Six of these MOSs, in addition to reconnaissance men and explosive ordnance disposal technicians, are still open for lateral moves, although their level of specialization might make some Marines – or their career counselors – hesitant to submit a re-enlistment packet, Janiczek said.

"They don't submit because they think they're not qualified but the reality is they don't know until they submit," he said. "It's not asking for a no; it's asking for a yes."

The take-away for first-term Marines interested in staying in the Corps is that even in the more competitive environment created by the drawdown, many opportunities still exist.

For exceptional Marines who find their MOS already filled up, their commanders can also request an exception through the Qualified Marine Identification program.

Retention and the drawdown 

The end of the drawdown is changing the way service leaders look will mean a sea change in how the Marine Corps looks to retain first-term Marines.

At the height of sustained combat operations in Iraq and Afghanistan, manpower officials did not hurt for bodies in filling boat spaces. With the drawdown almost complete, though however, Marines accustomed to the constant force reductions over the lpast several years now face a new normal that resembles  which looks a lot more like conditions life in the Corps before the 2006 manpower surge force build-up began in 2006, said Master Gunnery Sgt. Donald Bird, operations chief for enlisted assignmentsMMEA.

"We know where we're at now, where our end state is," he said. "We need to redefine how we keep and retain Marines, get re-engaged and back to active retention — that's a key thing: It's about talking to Marines again and going back to the basics."

A 2015 Marine Corps retention survey found that 38 percent of 4,200 Marines polled who were up for re-enlistment said they were unlikely to sign on for another term. That percentage was up from 33 percent in fiscal 2014 and 31 percent in fiscal 2013. Respondents cited stagnating pay, a decline in job satisfaction and a desire to attend college as reasons for wanting to leave the service.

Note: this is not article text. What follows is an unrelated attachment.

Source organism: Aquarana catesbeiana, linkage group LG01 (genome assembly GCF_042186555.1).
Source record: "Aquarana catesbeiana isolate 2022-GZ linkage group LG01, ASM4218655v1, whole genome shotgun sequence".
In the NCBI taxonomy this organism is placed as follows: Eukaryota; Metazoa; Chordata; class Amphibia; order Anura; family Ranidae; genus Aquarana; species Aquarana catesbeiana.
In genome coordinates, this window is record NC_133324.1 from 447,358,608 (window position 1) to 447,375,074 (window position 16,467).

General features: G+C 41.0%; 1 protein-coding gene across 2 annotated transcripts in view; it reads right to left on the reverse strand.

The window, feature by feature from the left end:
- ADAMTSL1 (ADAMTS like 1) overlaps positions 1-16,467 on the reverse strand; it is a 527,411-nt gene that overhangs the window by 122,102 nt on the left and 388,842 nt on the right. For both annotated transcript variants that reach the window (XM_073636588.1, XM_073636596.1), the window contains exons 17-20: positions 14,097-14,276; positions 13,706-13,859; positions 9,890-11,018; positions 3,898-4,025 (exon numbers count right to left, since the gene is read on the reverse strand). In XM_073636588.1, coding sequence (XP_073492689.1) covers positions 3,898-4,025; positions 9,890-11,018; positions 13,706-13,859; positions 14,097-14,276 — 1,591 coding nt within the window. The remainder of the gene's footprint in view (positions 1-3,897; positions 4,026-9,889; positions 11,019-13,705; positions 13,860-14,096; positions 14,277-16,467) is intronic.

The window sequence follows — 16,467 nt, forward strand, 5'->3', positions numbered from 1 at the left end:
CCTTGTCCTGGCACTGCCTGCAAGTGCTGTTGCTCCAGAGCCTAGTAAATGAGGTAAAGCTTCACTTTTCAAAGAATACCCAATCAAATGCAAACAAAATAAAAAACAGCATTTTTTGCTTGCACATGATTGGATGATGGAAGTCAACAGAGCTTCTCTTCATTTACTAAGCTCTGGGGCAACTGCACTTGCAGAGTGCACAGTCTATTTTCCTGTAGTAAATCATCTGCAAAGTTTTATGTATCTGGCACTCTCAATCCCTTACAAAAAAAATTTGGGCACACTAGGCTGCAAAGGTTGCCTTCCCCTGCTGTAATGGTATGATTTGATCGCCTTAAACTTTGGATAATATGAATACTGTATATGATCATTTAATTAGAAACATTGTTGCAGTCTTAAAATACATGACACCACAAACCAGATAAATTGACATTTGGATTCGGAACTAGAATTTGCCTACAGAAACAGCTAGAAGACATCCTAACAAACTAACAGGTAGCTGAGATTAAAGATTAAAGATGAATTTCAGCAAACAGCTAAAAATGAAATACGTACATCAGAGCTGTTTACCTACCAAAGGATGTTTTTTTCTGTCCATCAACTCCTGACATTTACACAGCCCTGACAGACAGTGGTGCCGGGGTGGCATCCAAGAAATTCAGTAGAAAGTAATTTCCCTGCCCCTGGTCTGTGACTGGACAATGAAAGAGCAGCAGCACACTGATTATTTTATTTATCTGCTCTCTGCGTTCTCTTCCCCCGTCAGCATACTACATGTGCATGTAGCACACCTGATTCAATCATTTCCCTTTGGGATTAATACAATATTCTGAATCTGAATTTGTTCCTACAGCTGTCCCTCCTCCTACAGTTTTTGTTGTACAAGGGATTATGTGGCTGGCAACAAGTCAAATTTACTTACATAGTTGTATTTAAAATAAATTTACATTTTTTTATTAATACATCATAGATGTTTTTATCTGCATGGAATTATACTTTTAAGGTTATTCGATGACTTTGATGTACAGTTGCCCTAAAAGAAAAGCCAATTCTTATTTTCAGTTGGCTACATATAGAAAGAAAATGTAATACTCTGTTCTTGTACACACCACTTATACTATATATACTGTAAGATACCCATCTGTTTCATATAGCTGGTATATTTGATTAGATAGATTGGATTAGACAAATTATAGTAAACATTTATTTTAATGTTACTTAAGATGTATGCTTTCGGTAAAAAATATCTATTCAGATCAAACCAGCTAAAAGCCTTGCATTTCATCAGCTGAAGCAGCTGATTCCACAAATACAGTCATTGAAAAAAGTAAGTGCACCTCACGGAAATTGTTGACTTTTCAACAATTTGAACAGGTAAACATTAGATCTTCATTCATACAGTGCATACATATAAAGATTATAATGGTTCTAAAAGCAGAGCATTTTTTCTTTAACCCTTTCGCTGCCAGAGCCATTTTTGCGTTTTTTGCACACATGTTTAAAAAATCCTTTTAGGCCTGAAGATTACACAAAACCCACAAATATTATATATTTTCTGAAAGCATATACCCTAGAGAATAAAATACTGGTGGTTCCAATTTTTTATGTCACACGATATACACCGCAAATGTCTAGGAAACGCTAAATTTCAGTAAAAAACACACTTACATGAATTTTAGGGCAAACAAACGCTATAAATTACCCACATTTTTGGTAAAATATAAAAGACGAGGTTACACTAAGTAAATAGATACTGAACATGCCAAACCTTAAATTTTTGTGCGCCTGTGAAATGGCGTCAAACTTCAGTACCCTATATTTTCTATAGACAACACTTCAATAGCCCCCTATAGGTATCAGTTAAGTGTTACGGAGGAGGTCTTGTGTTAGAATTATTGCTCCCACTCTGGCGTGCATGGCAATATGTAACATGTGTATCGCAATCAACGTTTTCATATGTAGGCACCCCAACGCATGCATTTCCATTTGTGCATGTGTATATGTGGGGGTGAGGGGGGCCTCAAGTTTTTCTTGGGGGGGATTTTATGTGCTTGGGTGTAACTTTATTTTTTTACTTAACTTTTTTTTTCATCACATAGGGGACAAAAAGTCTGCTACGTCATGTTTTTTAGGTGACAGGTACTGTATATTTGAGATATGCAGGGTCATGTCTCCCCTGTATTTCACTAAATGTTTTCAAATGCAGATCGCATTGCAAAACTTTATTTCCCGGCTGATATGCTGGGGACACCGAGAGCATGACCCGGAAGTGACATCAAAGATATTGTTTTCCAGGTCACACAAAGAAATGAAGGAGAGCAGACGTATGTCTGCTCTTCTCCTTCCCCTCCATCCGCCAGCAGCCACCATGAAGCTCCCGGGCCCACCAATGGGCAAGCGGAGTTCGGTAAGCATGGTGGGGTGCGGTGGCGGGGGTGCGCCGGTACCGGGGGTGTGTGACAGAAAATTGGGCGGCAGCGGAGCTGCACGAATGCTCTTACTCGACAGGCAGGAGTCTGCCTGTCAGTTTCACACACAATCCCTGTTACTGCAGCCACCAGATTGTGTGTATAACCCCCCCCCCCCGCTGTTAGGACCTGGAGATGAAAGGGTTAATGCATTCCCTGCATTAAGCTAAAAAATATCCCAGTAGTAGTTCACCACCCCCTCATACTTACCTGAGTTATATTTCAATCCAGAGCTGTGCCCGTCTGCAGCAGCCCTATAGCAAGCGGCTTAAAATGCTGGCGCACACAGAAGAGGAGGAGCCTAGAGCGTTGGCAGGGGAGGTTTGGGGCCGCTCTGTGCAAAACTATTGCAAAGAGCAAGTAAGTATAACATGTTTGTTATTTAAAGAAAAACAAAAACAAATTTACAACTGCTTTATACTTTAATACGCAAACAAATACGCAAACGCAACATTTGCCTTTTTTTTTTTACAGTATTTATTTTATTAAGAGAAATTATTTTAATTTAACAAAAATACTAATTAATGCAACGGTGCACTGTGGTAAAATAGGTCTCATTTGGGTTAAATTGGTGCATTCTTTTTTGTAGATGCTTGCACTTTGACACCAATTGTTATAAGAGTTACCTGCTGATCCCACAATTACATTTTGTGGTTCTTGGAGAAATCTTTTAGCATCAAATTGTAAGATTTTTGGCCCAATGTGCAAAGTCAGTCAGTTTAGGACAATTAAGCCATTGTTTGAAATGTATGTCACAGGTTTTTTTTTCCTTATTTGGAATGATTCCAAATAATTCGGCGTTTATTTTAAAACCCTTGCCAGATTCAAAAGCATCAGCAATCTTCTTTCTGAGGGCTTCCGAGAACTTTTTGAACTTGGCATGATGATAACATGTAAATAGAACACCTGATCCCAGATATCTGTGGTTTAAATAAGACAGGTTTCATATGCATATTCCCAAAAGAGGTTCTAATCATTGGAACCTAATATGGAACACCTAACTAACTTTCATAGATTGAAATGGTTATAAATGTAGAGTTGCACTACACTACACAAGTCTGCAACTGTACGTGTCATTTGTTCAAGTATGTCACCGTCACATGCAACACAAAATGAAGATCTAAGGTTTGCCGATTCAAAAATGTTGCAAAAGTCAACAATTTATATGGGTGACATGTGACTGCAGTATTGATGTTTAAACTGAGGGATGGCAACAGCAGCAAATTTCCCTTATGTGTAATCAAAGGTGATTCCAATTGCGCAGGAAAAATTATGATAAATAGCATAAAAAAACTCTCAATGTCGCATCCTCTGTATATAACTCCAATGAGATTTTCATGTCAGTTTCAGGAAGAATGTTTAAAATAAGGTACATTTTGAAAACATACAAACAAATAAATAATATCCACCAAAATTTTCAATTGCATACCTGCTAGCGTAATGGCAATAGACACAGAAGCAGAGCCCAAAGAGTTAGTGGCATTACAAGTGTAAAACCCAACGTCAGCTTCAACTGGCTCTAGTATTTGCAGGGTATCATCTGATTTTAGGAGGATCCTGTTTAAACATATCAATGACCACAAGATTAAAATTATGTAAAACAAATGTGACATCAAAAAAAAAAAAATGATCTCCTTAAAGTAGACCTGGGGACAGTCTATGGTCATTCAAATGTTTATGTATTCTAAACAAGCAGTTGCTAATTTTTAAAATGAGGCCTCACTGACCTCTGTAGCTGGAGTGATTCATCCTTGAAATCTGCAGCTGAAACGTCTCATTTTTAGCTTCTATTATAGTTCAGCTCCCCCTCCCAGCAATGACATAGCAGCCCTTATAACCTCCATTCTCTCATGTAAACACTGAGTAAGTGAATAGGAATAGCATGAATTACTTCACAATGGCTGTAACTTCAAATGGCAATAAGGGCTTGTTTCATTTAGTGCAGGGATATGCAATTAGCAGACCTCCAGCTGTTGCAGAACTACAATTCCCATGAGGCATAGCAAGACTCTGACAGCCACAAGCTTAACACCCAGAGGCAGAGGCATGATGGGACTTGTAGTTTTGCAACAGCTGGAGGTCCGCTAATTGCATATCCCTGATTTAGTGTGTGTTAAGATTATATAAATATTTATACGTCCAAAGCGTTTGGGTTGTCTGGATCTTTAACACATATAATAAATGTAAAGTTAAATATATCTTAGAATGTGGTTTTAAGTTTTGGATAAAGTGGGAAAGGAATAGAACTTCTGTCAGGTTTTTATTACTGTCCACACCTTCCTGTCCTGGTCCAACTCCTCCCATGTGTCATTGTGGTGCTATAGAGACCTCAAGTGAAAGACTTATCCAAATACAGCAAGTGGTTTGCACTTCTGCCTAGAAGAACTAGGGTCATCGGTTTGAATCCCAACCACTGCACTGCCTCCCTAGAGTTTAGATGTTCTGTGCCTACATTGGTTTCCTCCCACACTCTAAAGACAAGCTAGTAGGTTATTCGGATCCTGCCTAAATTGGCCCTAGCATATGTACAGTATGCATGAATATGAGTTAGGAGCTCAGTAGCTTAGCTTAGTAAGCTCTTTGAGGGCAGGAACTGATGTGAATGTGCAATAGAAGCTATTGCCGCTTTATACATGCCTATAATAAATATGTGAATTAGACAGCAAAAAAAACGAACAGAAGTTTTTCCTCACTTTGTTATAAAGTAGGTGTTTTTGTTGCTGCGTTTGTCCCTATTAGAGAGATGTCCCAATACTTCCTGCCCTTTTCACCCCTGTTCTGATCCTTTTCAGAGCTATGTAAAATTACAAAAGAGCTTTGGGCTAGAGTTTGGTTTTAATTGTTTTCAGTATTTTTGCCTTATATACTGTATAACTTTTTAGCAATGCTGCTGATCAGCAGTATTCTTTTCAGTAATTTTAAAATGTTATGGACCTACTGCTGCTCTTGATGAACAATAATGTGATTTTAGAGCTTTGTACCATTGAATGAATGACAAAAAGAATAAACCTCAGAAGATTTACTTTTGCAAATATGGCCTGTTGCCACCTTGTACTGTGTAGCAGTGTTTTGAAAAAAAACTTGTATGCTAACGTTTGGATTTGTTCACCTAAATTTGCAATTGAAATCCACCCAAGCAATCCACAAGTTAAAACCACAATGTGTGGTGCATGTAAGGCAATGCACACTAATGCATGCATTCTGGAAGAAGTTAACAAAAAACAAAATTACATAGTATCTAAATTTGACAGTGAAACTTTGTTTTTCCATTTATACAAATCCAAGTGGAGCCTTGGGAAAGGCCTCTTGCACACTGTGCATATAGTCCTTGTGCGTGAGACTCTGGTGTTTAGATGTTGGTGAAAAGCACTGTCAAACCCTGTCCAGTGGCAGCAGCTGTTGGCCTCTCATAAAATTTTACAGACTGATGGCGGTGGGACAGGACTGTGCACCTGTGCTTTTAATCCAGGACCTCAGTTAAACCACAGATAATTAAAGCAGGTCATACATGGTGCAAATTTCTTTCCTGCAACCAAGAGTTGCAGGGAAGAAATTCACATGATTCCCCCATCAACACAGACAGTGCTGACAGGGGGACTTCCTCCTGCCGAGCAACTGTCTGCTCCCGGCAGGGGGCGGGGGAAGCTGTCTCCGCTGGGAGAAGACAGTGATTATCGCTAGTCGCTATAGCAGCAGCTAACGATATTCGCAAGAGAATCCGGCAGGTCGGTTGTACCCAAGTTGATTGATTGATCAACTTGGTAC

While the approximately 25 percent retention rate is expected to remain constant at the lower force level, encouraging more Marines to think about staying in has become more important.

With fewer out more Marines submitting for re-enlistment, encouraging more Marines to think about staying has become crucial in the ongoing battle to ensure that in has become more important. Specifically because it’s harder to make sure that the most talented and qualified Marines men and women are where they need to be, Motley said.

That's why the FTAP and STAP mid-year updates come. Only about 25 percent of first-term Marines, for example, stay in the Corps. But getting more of them attempting to re-enlist would give mean manpower officials would have a better pool from which to choose from. [[Is this accurate? GH Yep! MS]]

"As we get closer to the end of the [fiscal] year, the cohort shrinks," Motley said. "Marines get out, and unless they submit we can’t assess them." ," he said. "When we talk about 75 percent, those 75 percent are Marines that did not submit for retention. Had 100 percent of the Marines submitted for retention then we would have a better look at the entire cohort."

Cpl. Shannon McMillan raises her right hand during her re-enlistment ceremony at Camp Pendleton, Calif. First-term Marines have been slower to re-enlist in 2016 than in years past.

Photo Credit: Lance Cpl. Daniel Boothe/Marine Corps

Calling on more Marines to re-enlist is not just an issue for the current fiscal year, however; adjusting fire now is crucial in setting the standard for 2017 and beyond.

The 2017 FTAP for next year begins in July, and even if the boat spaces in a Marine's MOS needed change, the timeline to secure an open spot will be the same, Motley said.

"If the young [Marine] is a ’17 guy, he’s looking to re-enlist in ’16," he said. "These [requirements] may shift left or right or may be more or less, but t...To get ahead of the game, you have to start looking now at your MOS."

'The business of commanders'